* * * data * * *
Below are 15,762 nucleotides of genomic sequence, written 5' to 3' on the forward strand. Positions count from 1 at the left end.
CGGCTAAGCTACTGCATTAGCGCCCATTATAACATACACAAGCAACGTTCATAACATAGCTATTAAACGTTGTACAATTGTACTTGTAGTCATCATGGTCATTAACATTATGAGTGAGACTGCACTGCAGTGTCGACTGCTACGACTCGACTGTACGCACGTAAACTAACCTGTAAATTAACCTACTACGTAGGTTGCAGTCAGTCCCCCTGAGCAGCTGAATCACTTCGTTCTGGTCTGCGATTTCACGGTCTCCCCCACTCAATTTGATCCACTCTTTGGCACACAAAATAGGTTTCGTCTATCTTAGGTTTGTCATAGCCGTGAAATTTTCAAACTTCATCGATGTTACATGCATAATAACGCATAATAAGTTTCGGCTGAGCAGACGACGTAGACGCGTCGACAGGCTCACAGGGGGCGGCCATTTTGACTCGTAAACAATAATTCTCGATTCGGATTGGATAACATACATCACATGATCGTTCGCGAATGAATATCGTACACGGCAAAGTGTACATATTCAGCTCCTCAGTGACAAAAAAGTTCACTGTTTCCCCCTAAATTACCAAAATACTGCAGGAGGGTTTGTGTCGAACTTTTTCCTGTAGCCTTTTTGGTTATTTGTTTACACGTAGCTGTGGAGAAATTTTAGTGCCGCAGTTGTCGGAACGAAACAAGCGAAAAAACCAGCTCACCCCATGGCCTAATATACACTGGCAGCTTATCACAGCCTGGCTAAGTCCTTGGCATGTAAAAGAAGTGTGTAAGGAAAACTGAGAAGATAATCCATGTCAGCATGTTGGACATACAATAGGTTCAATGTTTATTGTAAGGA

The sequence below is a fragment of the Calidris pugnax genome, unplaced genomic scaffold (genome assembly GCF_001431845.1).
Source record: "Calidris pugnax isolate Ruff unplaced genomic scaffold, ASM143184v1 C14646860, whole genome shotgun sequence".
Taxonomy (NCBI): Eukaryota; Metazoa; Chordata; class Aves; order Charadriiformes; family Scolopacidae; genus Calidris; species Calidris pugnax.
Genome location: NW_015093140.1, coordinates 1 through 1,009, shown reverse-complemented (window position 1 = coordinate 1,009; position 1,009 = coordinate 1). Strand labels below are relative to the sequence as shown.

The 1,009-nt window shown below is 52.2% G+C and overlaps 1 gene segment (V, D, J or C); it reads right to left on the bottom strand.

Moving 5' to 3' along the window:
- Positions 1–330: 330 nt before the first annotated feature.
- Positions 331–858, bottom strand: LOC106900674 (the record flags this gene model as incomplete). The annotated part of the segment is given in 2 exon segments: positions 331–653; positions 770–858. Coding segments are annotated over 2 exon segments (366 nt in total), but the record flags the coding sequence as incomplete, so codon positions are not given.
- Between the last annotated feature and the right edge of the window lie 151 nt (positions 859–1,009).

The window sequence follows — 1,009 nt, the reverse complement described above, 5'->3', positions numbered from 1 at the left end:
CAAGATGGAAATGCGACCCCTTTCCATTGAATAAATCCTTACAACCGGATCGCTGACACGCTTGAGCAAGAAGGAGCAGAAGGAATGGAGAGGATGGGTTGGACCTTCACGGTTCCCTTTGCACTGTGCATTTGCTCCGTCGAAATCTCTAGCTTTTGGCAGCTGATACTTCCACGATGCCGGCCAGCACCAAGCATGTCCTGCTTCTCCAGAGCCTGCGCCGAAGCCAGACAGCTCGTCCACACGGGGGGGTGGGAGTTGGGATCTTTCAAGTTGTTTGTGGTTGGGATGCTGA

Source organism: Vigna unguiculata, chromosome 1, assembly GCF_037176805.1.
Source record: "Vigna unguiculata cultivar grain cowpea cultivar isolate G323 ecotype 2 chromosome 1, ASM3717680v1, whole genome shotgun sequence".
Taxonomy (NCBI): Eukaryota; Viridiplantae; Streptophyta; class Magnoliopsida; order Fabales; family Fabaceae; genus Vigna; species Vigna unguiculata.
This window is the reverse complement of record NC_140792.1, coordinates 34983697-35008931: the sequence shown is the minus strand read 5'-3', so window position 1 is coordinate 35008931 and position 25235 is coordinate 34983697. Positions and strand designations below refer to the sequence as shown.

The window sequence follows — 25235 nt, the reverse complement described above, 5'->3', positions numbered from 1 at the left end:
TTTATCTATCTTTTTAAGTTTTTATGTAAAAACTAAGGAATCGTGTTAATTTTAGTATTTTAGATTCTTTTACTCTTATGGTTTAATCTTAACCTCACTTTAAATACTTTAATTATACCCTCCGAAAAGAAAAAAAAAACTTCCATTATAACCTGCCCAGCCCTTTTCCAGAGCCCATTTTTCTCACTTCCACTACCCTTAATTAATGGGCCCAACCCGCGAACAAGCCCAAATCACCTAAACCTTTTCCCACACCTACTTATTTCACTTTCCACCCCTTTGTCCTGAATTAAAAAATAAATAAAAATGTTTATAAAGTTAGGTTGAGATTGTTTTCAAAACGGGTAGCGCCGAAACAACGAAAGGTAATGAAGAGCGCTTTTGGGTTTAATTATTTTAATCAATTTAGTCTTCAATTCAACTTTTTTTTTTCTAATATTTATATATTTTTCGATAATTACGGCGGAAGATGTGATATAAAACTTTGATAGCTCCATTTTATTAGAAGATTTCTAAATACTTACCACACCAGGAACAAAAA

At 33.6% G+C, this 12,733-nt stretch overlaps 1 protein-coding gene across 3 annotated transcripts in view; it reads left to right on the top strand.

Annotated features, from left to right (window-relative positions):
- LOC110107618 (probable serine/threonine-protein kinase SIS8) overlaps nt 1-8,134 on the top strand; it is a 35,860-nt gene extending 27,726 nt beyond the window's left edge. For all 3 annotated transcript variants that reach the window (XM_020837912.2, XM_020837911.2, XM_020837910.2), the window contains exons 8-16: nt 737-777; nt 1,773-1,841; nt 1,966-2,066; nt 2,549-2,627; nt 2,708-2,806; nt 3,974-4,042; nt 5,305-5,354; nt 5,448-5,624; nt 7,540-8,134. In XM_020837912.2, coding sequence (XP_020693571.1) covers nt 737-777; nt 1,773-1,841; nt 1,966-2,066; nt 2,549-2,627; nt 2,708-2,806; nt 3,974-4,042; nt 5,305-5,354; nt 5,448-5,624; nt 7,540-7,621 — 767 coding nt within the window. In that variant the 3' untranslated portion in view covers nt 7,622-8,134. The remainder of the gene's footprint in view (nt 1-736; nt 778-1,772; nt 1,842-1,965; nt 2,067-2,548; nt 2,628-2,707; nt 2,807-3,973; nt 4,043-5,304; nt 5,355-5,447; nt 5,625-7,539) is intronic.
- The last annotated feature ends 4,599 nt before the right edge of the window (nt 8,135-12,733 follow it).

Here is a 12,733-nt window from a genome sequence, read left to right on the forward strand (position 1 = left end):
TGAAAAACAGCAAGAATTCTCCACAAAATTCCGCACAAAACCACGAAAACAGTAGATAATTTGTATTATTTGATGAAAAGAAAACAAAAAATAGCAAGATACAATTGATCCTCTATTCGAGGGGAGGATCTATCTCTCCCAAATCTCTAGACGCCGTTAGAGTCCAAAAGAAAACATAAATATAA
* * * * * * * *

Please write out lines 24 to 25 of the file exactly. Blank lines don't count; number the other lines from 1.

Here is a 12,733-nt window from a genome sequence, read left to right on the forward strand (position 1 = left end):
TGAAAAACAGCAAGAATTCTCCACAAAATTCCGCACAAAACCACGAAAACAGTAGATAATTTGTATTATTTGATGAAAAGAAAACAAAAAATAGCAAGATACAATTGATCCTCTATTCGAGGGGAGGATCTATCTCTCCCAAATCTCTAGACGCCGTTAGAGTCCAAAAGAAAACATAAATATAA